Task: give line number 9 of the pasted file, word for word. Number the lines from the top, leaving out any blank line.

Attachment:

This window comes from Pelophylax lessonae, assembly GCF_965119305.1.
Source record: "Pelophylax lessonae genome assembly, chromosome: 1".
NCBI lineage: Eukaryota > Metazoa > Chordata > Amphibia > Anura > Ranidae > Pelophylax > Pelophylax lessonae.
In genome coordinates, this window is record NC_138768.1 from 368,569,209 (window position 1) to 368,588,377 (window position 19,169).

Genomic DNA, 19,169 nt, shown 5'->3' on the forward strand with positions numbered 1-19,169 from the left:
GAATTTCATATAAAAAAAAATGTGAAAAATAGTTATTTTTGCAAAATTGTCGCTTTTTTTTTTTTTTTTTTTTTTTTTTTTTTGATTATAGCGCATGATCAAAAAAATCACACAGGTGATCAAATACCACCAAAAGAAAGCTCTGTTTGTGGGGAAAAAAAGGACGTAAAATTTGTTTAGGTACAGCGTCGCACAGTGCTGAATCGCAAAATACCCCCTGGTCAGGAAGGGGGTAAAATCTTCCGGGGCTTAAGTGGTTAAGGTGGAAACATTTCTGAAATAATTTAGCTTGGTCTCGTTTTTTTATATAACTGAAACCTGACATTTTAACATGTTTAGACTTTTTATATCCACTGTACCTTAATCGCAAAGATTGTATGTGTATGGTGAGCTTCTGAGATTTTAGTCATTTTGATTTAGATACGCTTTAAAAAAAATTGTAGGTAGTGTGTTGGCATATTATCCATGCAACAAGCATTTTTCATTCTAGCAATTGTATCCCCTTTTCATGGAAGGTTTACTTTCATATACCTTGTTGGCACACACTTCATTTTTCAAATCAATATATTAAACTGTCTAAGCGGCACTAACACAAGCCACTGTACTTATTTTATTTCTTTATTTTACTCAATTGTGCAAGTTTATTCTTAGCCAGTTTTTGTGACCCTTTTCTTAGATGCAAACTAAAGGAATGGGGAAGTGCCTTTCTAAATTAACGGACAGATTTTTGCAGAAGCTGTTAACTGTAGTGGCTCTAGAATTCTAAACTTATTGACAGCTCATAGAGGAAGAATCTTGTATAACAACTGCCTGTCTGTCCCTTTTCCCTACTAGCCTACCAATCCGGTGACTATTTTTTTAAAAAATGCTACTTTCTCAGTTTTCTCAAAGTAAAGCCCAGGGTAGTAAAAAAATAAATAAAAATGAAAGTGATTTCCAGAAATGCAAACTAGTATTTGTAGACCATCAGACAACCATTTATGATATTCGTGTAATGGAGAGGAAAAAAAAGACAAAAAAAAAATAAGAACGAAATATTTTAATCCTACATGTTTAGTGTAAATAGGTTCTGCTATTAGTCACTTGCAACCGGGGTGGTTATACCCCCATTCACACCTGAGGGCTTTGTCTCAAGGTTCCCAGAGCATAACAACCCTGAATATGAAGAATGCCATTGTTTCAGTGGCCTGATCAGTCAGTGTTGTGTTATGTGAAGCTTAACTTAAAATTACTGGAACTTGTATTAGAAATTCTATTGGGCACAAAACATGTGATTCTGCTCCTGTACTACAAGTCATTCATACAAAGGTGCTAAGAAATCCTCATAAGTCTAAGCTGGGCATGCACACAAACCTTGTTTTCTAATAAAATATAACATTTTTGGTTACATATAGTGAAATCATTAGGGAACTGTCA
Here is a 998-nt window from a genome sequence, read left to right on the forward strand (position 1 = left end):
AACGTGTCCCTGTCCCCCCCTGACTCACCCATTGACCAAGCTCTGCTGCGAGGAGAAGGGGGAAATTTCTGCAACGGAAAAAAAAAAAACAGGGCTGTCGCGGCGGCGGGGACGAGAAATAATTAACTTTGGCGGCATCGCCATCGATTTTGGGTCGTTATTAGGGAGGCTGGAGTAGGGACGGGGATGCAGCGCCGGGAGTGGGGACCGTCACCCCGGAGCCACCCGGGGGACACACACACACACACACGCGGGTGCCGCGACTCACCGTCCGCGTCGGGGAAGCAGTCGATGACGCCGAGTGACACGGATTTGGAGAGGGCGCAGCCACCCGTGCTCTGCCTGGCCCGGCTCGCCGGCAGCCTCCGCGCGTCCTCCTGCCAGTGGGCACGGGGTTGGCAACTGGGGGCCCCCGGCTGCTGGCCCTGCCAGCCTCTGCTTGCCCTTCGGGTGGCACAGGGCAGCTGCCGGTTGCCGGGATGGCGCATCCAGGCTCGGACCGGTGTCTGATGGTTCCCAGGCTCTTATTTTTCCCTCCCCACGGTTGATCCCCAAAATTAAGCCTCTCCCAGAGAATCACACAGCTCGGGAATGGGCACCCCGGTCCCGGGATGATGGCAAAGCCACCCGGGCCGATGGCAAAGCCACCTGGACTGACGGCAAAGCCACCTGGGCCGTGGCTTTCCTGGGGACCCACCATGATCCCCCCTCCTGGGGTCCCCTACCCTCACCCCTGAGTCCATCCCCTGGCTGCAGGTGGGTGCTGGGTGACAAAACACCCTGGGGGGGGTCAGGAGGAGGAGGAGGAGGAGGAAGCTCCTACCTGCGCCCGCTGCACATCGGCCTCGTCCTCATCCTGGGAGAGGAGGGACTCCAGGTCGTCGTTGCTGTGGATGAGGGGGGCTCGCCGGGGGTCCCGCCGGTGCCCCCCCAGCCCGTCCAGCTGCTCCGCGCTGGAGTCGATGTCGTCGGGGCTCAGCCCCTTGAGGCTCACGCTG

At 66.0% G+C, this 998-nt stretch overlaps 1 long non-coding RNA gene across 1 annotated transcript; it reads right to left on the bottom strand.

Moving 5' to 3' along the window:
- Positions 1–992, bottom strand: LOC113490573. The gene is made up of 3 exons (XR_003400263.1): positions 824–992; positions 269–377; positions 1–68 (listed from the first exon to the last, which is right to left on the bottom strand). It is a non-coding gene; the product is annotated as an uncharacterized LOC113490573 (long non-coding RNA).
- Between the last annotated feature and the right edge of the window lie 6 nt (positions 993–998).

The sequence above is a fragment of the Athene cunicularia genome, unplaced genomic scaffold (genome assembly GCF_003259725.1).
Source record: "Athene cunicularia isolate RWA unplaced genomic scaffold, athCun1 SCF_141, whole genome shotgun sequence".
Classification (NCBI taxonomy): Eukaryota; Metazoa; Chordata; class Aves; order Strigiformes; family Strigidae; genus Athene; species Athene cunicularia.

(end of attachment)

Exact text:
At 66.0% G+C, this 998-nt stretch overlaps 1 long non-coding RNA gene across 1 annotated transcript; it reads right to left on the bottom strand.